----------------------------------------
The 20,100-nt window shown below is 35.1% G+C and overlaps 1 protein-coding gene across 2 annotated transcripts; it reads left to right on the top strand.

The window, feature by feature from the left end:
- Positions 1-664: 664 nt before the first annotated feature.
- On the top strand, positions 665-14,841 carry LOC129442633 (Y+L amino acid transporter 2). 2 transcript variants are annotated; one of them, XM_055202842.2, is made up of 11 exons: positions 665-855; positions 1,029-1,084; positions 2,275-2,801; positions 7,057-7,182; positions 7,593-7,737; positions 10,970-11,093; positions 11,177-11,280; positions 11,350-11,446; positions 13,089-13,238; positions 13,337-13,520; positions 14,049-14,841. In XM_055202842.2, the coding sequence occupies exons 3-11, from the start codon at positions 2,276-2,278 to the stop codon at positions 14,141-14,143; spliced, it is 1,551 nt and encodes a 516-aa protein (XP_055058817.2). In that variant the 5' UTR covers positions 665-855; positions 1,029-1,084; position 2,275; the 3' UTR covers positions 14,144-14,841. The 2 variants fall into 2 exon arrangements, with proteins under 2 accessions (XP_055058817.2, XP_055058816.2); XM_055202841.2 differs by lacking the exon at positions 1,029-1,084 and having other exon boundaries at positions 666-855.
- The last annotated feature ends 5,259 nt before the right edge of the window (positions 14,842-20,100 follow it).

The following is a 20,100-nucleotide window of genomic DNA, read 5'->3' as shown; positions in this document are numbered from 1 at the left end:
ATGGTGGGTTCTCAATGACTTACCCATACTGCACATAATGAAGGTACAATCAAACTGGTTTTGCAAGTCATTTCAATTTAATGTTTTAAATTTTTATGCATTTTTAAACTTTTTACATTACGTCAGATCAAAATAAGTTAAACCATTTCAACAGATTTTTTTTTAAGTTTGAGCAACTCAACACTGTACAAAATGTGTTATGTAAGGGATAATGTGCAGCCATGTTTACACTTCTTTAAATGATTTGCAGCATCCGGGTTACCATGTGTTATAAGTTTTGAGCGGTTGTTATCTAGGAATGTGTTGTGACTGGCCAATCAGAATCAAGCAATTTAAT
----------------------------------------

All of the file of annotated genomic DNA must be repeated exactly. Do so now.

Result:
The 20,100-nt window shown below is 35.1% G+C and overlaps 1 protein-coding gene across 2 annotated transcripts; it reads left to right on the top strand.

The window, feature by feature from the left end:
- Positions 1-664: 664 nt before the first annotated feature.
- On the top strand, positions 665-14,841 carry LOC129442633 (Y+L amino acid transporter 2). 2 transcript variants are annotated; one of them, XM_055202842.2, is made up of 11 exons: positions 665-855; positions 1,029-1,084; positions 2,275-2,801; positions 7,057-7,182; positions 7,593-7,737; positions 10,970-11,093; positions 11,177-11,280; positions 11,350-11,446; positions 13,089-13,238; positions 13,337-13,520; positions 14,049-14,841. In XM_055202842.2, the coding sequence occupies exons 3-11, from the start codon at positions 2,276-2,278 to the stop codon at positions 14,141-14,143; spliced, it is 1,551 nt and encodes a 516-aa protein (XP_055058817.2). In that variant the 5' UTR covers positions 665-855; positions 1,029-1,084; position 2,275; the 3' UTR covers positions 14,144-14,841. The 2 variants fall into 2 exon arrangements, with proteins under 2 accessions (XP_055058817.2, XP_055058816.2); XM_055202841.2 differs by lacking the exon at positions 1,029-1,084 and having other exon boundaries at positions 666-855.
- The last annotated feature ends 5,259 nt before the right edge of the window (positions 14,842-20,100 follow it).

The following is a 20,100-nucleotide window of genomic DNA, read 5'->3' as shown; positions in this document are numbered from 1 at the left end:
ATGGTGGGTTCTCAATGACTTACCCATACTGCACATAATGAAGGTACAATCAAACTGGTTTTGCAAGTCATTTCAATTTAATGTTTTAAATTTTTATGCATTTTTAAACTTTTTACATTACGTCAGATCAAAATAAGTTAAACCATTTCAACAGATTTTTTTTTAAGTTTGAGCAACTCAACACTGTACAAAATGTGTTATGTAAGGGATAATGTGCAGCCATGTTTACACTTCTTTAAATGATTTGCAGCATCCGGGTTACCATGTGTTATAAGTTTTGAGCGGTTGTTATCTAGGAATGTGTTGTGACTGGCCAATCAGAATCAAGCAATTTAAT